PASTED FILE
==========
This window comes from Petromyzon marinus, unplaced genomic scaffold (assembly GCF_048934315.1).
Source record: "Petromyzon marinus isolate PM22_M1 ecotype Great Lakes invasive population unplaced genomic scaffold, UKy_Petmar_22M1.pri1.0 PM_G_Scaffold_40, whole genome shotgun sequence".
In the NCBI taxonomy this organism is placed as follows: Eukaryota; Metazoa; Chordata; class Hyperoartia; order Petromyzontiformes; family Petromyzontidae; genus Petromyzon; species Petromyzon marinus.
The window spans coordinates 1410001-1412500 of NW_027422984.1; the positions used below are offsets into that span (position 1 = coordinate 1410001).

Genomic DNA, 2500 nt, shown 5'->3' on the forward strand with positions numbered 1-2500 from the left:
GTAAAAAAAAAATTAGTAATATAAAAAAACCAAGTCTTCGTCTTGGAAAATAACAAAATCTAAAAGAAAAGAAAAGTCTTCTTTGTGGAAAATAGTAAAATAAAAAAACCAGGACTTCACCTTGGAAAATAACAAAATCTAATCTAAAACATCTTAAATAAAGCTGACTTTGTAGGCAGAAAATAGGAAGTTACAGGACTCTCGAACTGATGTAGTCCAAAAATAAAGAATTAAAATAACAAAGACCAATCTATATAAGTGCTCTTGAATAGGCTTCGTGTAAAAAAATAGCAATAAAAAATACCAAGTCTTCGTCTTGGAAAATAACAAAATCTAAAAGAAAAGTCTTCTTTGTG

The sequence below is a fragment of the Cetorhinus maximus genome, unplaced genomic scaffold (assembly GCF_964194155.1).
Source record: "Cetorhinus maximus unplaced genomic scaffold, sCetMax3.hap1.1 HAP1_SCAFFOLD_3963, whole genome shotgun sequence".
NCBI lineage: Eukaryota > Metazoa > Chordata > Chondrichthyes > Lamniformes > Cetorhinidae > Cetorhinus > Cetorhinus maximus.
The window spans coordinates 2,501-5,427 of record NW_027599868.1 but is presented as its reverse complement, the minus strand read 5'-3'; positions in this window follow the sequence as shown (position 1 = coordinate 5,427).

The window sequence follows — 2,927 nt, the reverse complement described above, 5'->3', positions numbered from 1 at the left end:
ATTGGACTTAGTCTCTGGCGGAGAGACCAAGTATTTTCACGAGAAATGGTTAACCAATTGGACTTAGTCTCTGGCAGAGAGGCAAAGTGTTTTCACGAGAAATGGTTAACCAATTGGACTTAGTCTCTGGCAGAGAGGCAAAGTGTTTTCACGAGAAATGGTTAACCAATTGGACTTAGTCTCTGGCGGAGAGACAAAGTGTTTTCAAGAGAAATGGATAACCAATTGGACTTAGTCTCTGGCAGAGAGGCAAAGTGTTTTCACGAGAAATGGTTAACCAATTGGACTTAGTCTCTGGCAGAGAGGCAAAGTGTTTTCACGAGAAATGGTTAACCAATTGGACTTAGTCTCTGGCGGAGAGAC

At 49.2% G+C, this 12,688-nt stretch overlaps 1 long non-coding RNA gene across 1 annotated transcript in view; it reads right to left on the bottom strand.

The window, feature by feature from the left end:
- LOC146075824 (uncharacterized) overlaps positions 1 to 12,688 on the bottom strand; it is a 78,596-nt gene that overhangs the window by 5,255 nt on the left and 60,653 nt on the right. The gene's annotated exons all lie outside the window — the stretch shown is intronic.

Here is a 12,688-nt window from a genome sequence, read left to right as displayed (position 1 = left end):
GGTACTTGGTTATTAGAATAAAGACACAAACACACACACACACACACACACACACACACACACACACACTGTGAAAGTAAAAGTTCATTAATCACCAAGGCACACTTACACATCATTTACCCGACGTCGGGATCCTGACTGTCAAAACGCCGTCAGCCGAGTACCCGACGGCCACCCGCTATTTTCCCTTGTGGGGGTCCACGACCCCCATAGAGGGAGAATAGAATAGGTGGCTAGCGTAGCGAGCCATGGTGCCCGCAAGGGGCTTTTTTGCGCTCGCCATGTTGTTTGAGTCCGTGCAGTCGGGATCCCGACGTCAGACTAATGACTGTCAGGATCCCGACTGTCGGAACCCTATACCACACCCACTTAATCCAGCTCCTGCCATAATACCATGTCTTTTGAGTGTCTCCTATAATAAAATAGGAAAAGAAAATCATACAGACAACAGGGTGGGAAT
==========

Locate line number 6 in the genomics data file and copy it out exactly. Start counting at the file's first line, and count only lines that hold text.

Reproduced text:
GTAAAAAAAAAATTAGTAATATAAAAAAACCAAGTCTTCGTCTTGGAAAATAACAAAATCTAAAAGAAAAGAAAAGTCTTCTTTGTGGAAAATAGTAAAATAAAAAAACCAGGACTTCACCTTGGAAAATAACAAAATCTAATCTAAAACATCTTAAATAAAGCTGACTTTGTAGGCAGAAAATAGGAAGTTACAGGACTCTCGAACTGATGTAGTCCAAAAATAAAGAATTAAAATAACAAAGACCAATCTATATAAGTGCTCTTGAATAGGCTTCGTGTAAAAAAATAGCAATAAAAAATACCAAGTCTTCGTCTTGGAAAATAACAAAATCTAAAAGAAAAGTCTTCTTTGTG